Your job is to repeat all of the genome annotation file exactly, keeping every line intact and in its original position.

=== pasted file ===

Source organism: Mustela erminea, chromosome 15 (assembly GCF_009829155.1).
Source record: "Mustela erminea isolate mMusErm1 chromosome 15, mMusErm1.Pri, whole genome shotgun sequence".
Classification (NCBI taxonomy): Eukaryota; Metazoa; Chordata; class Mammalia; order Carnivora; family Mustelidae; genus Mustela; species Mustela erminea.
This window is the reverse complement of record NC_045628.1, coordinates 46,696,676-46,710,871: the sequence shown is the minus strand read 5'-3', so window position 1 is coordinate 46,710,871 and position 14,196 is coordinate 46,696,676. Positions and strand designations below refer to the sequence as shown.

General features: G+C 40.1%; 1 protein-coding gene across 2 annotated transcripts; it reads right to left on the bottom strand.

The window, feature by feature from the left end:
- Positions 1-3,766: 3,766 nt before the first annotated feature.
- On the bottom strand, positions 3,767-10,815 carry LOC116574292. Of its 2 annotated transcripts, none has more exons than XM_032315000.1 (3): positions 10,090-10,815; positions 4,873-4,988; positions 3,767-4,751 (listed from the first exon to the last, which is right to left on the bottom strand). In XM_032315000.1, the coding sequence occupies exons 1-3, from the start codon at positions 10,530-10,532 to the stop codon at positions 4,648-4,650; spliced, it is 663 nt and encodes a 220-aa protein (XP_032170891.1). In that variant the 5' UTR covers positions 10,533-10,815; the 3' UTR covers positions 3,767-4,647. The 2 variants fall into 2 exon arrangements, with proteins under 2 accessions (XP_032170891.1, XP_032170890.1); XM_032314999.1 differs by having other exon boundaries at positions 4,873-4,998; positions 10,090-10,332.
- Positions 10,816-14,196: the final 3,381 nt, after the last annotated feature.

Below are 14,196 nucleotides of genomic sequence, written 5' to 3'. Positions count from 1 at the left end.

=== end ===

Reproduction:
Source organism: Mustela erminea, chromosome 15 (assembly GCF_009829155.1).
Source record: "Mustela erminea isolate mMusErm1 chromosome 15, mMusErm1.Pri, whole genome shotgun sequence".
Classification (NCBI taxonomy): Eukaryota; Metazoa; Chordata; class Mammalia; order Carnivora; family Mustelidae; genus Mustela; species Mustela erminea.
This window is the reverse complement of record NC_045628.1, coordinates 46,696,676-46,710,871: the sequence shown is the minus strand read 5'-3', so window position 1 is coordinate 46,710,871 and position 14,196 is coordinate 46,696,676. Positions and strand designations below refer to the sequence as shown.

General features: G+C 40.1%; 1 protein-coding gene across 2 annotated transcripts; it reads right to left on the bottom strand.

The window, feature by feature from the left end:
- Positions 1-3,766: 3,766 nt before the first annotated feature.
- On the bottom strand, positions 3,767-10,815 carry LOC116574292. Of its 2 annotated transcripts, none has more exons than XM_032315000.1 (3): positions 10,090-10,815; positions 4,873-4,988; positions 3,767-4,751 (listed from the first exon to the last, which is right to left on the bottom strand). In XM_032315000.1, the coding sequence occupies exons 1-3, from the start codon at positions 10,530-10,532 to the stop codon at positions 4,648-4,650; spliced, it is 663 nt and encodes a 220-aa protein (XP_032170891.1). In that variant the 5' UTR covers positions 10,533-10,815; the 3' UTR covers positions 3,767-4,647. The 2 variants fall into 2 exon arrangements, with proteins under 2 accessions (XP_032170891.1, XP_032170890.1); XM_032314999.1 differs by having other exon boundaries at positions 4,873-4,998; positions 10,090-10,332.
- Positions 10,816-14,196: the final 3,381 nt, after the last annotated feature.

Below are 14,196 nucleotides of genomic sequence, written 5' to 3'. Positions count from 1 at the left end.